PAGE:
“Distanced persons think about each other, the relationship and the conflict that led to it, a great deal.  By distancing, they are far from free of the problem.  They are still emotionally bound and defined by it” (16).

To see this effect, think about a reunion that you have attended—what did people talk about?

Gilbert speculates that because grief is, in part, the result of emotional cutoff (distancing), remaining in contact with the deceased persons extended family can help mitigate at least some of the grieving process (62).  This is part and parcel of a traditional funeral.


Gilbert writes:  “the overfunctioning/underfunctioning reciprocity describes partners trying to make one self out of two.” (17)

The overfunctioner:

·       Knows the answer,

·       Does well in life,

·       Tells the other what to do, how to think, how to feel,

·       Tries to help too much…

The underfunctioner:

·       Relies on the other to know what to do,

·       Asks for advice unnecessarily,

·       Takes all offered help, needed or not, becoming passive,

·       Asks the other to do what he or she can do for self… (18)

Gilbert notes that in the workplace, leaders can be overfunctioners (19).

An important outcome of family systems theory is that differentiation-of-self functions as a shock absorber on the emotional system.  High functioning leaders lead through principles (not emotion), stay grounded in facts and thinking, and remain in good contract with appropriate individuals in the system (43).


Gilbert’s The Eight Concepts of Bowen Theory is a helpful book.  In my case, I was already aware of the principles of Bowen theory, but had not fully absorbed their significance.  Gilbert’s presentation simplified my learning process.


[1] My last two published papers working as a financial engineer applied the systems approach in risk management (Responding to Systemic Risk (; Putting the System Back in Systemic Risk (

[2] Murray Bowen (1913-1990;

Gilbert Simplifies Family Systems Theory

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Prayer Day 20: A Christian Guide to Spirituality by Stephen W. Hiemstra

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Holy and Compassionate Father. We praise you for creating us in your image. We praise you for the gift of eternal life and for the gift of your son, Jesus Christ. In the power of your Holy Spirit, grant us strength for each day. Forgive our sin; heal our hearts; reconcile us with you and with each other. In Jesus’ precious name, Amen.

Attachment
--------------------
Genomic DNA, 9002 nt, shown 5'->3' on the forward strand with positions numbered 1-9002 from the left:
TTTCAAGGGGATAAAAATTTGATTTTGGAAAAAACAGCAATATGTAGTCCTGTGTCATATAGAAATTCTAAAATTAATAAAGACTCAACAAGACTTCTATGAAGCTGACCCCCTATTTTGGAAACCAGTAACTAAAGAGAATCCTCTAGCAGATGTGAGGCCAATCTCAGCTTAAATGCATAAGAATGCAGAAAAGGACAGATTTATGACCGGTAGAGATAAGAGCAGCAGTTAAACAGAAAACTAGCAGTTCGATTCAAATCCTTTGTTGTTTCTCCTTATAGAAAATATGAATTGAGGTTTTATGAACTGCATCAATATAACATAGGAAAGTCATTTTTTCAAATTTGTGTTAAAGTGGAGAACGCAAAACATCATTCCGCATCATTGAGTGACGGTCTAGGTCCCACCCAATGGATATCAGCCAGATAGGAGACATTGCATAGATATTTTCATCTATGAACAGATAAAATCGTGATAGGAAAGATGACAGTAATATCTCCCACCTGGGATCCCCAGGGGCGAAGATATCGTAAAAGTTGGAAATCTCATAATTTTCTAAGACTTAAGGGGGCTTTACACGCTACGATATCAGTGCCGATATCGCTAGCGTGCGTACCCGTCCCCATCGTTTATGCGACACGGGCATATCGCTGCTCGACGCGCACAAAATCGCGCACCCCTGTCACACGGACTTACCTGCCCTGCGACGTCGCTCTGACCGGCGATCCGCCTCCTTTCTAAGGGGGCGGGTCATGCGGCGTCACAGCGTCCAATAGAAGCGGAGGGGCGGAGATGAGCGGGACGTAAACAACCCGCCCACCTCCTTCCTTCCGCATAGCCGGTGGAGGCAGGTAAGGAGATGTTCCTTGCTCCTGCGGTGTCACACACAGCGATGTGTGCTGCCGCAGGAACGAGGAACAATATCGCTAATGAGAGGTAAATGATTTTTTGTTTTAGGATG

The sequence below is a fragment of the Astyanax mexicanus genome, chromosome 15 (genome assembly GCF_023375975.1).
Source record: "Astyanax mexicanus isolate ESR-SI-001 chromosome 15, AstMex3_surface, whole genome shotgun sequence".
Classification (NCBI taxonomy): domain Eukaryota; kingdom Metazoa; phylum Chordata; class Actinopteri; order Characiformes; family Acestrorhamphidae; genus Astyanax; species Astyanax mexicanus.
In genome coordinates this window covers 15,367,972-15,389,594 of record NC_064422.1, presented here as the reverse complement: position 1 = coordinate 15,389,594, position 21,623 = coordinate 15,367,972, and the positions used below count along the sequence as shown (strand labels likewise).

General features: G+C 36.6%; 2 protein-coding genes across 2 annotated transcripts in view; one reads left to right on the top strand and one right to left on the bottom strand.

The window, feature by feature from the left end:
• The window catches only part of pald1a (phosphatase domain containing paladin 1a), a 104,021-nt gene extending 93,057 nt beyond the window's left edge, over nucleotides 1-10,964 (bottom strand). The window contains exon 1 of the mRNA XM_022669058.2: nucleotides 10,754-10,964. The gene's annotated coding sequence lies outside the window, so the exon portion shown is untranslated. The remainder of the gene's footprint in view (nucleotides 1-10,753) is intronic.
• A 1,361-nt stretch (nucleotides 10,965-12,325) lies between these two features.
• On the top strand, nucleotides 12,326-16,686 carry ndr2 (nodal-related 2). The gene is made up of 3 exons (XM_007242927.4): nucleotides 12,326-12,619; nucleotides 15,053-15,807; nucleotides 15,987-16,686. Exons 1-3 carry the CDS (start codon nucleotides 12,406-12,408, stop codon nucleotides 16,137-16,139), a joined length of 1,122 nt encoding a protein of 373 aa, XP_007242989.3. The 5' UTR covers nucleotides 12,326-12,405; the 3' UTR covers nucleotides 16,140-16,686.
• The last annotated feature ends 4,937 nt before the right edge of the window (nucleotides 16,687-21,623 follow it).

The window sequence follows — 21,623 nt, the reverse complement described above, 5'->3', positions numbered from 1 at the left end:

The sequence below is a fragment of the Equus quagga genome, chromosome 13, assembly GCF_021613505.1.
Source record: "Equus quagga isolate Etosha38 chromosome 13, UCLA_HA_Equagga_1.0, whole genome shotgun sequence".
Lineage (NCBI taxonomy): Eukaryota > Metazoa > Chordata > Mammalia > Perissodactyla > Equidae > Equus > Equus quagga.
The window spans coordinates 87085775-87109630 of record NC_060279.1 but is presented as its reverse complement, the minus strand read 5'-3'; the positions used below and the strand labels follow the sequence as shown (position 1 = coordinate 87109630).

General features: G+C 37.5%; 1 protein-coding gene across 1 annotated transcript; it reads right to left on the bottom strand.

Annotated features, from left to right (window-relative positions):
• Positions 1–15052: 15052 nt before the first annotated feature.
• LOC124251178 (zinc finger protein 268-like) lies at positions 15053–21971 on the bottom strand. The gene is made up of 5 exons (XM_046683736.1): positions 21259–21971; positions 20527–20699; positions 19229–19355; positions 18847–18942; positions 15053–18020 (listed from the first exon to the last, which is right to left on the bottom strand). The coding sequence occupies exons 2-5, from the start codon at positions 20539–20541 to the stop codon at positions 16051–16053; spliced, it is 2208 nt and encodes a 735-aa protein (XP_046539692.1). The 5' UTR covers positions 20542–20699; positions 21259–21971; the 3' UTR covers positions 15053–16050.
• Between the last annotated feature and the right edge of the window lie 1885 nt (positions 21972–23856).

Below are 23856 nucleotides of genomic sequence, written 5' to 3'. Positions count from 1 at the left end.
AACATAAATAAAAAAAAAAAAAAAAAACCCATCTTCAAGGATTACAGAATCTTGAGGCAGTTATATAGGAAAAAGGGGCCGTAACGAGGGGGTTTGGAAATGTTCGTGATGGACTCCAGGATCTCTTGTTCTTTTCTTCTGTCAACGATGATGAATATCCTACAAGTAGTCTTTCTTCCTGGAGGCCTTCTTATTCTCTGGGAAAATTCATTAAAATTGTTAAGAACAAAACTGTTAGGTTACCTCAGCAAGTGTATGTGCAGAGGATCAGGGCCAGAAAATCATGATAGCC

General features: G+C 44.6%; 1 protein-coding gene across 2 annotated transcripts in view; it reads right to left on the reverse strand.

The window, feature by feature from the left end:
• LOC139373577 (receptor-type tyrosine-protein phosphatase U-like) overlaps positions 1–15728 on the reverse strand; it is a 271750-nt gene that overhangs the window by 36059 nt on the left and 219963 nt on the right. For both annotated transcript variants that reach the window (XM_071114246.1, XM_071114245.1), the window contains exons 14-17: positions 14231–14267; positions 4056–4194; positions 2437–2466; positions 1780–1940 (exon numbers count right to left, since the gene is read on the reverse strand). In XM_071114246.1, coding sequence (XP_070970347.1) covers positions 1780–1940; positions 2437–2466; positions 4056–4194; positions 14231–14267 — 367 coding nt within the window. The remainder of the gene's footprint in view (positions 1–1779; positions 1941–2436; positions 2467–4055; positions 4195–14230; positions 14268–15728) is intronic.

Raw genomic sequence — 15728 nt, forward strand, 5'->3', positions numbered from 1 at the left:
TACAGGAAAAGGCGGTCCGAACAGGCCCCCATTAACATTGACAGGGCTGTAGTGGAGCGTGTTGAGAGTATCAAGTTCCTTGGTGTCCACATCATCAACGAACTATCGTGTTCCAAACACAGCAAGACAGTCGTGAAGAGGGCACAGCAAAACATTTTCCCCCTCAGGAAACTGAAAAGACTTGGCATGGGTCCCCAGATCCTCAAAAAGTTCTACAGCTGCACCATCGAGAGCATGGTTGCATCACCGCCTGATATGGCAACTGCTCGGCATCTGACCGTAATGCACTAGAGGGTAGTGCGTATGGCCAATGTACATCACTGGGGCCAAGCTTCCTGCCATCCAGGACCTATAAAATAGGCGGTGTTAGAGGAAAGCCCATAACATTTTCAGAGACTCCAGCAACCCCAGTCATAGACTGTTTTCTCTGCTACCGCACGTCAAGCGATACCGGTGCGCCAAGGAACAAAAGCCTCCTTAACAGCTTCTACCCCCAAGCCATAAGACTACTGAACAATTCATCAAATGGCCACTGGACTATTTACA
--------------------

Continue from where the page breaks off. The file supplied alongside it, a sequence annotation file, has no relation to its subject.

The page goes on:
Padre santo y compasivo. Te alabamos por creanos en tu imagen. Te alabamos por el regalo de la vida eterna y el regalo de tu hijo, Jesucristo. En el poder de tu Espíritu Santo, danos la fuerza para cada día. Perdona nuestros pecados; sana nuestros corazones; reconcilianos contigo y con los demás. En el precioso nombre de Jesús oramos, Amén.

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Jesus’ Mission Statement Gives Us Hope

Life_in_Tension_web“Do not think that I have come to abolish the Law or the Prophets; I have not come to abolish them but to fulfill them.” (Matt 5:17 ESV)

Recorded in Matthew 5:17, Jesus’ mission statement links the law, the prophets, and the fulfillment of both. In Jewish thinking, the term, law, brings to mind the first five books in the Old Testament—the Pentateuch: Genesis, Exodus, Leviticus, Deuteronomy, and Numbers. The term, prophets, loosely refers to the remainder of the Old Testament. In other words, Jesus takes as his task to fulfill all of the Old Testament scripture.

Law.  The word, law, is often short for Law of Moses.  Because “poor in spirit” can mean humble,  Numbers 12:3 comes to mind.  It reads: “Now the man Moses was very meek, more than all people who were on the face of the earth.” (Num 12:3 ESV). The verses that follow set Moses spiritually apart from both Aaron and Miriam, Moses’ brother and sister, because he had a unique relationship with God—one that exceeds the relationship of a normal prophet [1]. The Hebrew word here (ana), translated as meek, can also be translated as poor, afflicted, humble, or meek [2].

Two important points follow from this word association. First, poor in spirit meaning humble draws us uniquely closer to God—Moses close. God spoke to Moses directly, face to face, not in riddles or dreams (Num 12:6-8). This is like a return to the Garden of Eden in terms of intimacy with God—God our father in heaven close. Second, in case you missed it in the first Beatitude, Jesus uses the word, meek, a second time in the third Beatitude. If he were speaking Hebrew, then he could have used the same word twice—an emphatic statement. The blessing of poor in spirit was: the kingdom of heaven. The blessing for meek was: inheriting the earth. What does the Bible start? “In the beginning, God created the heavens and the earth.” (Gen 1:1 ESV). In other words, being poor in spirit or meek in God’s eye gets you heaven and earth.